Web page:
Interview: MasterChef’s Khanh Ong talks debut cookbook A Gay Guy’s Guide to Life, Love and Food

Masterchef contestant and beloved fan favourite, Khanh Ong has released his debut cookbook, A Gay Guy’s Guide to Life, Love and Food. After competing in the 2018 series and returning a second time this year for ‘MasterChef Australia: Back To Win’, he is ecstatic to release an innovative cookbook that showcases his vibrant personality.

Rather than just exploring food, Khanh uses his endearing tongue-in-cheek humour to recall and illustrate moments from his life. From lazy brunches and to messy breakups, to impressing a date – there is a recipe in the book for all of them. His particular way of storytelling truly brings the recipes to life.

The AU Review caught up with Khanh to track the journey of unveiling his new book through childhood memories, family history, love and heartbreak.

What is the philosophy behind A Gay Guys Guide to Life Love and Food?

Food is more than about feeding you. It feeds you through memories and emotions and that is something I wanted to represent in this book. There are stories behind everything and that’s why there is always a story behind my little dishes.

I feel like I speak for everyone when I say this, but when you grow up there are certain dishes you fall in love with and they remind you of things. That’s why you love them, as much as they’re delicious, there are certain things that take you back to a place. I want to take people to certain places that I’ve been through – through food.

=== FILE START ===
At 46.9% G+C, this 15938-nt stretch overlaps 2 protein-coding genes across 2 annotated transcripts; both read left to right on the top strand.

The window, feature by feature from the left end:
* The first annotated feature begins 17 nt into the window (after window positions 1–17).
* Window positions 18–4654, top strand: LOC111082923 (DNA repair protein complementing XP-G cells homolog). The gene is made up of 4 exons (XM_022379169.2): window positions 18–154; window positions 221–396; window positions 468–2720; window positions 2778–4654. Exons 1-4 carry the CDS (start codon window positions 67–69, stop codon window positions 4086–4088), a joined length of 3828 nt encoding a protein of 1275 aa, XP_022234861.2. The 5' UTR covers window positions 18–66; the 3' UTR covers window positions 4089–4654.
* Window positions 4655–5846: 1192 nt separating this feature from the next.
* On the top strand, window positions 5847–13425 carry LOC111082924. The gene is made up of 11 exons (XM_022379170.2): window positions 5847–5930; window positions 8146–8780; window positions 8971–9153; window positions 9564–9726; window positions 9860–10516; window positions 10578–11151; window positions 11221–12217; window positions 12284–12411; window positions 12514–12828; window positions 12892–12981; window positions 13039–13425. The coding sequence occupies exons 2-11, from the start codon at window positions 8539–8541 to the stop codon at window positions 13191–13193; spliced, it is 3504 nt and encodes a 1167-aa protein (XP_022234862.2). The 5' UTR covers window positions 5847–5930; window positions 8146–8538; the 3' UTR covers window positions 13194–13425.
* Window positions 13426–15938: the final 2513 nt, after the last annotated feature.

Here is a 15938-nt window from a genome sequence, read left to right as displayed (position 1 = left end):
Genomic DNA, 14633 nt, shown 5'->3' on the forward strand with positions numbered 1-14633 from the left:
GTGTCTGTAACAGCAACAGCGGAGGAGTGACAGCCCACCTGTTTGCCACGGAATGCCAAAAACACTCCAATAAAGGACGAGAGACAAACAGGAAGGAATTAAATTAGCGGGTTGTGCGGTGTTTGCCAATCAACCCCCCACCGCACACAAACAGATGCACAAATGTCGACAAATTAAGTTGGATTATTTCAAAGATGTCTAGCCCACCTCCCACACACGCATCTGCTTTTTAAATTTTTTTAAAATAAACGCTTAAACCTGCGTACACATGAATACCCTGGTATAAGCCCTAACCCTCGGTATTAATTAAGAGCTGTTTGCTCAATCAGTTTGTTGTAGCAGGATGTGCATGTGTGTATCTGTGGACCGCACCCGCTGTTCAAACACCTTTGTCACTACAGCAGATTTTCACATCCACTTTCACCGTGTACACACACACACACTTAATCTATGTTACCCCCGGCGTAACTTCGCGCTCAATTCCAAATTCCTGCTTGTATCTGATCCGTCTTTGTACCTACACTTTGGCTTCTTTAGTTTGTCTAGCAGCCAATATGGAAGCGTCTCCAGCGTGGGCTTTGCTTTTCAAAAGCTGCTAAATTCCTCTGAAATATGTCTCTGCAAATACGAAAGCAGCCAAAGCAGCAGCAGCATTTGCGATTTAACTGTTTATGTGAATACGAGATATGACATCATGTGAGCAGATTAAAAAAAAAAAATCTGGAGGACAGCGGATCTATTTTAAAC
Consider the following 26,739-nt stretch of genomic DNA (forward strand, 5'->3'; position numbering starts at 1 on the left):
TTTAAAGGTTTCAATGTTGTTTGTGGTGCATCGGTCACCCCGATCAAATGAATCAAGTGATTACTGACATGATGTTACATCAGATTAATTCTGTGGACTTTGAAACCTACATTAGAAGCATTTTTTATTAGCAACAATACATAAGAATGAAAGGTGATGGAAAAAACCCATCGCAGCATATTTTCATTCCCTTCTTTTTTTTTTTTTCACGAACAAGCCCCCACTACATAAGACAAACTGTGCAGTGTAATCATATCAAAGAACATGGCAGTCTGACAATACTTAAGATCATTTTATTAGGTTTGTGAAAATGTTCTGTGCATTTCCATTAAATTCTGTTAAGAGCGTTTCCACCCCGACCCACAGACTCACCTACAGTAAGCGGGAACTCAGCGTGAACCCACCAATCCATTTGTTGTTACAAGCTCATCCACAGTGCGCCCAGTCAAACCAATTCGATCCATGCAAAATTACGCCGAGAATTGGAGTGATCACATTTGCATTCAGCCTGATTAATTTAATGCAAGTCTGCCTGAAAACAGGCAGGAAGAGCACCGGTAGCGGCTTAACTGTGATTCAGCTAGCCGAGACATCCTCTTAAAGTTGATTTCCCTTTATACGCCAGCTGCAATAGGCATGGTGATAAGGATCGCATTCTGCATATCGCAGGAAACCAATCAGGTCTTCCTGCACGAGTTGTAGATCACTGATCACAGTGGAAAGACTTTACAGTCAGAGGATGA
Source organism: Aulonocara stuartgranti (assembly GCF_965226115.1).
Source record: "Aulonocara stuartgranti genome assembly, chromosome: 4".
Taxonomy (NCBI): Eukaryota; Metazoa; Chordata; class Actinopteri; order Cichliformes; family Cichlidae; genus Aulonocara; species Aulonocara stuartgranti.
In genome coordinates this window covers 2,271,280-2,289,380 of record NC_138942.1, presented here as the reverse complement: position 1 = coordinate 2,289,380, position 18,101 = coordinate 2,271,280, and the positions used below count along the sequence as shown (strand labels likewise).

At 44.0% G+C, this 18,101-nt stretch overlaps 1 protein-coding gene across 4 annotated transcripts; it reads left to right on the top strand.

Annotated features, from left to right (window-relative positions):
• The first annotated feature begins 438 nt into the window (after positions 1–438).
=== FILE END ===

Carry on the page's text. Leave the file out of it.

What made you fall in love with the culinary arts?

Food takes me back to a place of comfort. My mum did the majority of the cooking in our house. Mum and dad were refugees and when they came here, they worked a lot to build a new life.

This meant that the only time I would spend with my mum would be in the kitchen. After school she would make me something and then go back to work. Then she would come home for dinner and she would spend an hour cooking. I would sit on the counter plucking herbs and we would talk. This is where I felt the most happiest, when I was just hanging out with my mum and cooking.

That’s when I really fell in love with food because I started to understand things from her – and as I grew, I started teaching her things.

In your book, you mention how big of an impact your family was growing up, as your parents migrated from Vietnam. What were your favourite dishes that they cooked for you when you were young?

It would have to be all of my mum’s broths, like the Bún bò Huế (a spicy pork broth) that’s in the book, which I rate higher than Pho. Bún bò Huế is literally my life. That’s why it was a signature dish when I went back on Masterchef for the second time.

But one of the dishes that has the most nostalgia (which actually isn’t in the book) is an onion omelette with rice that my mum used to cook. She stopped making it when I was 13 and 14 and later on, I asked her, “why don’t you make this anymore?” and she replied saying, “Khan, you don’t understand that when we made that, it was because we were quite poor.”

I didn’t realise that she made it out of necessity. It was basically white rice, an onion sliced in 4 eggs. My mum said that we didn’t need to eat that anymore, but I still make it to this day because it’s a memory for me.

What are your favourite dishes to cook for your family now?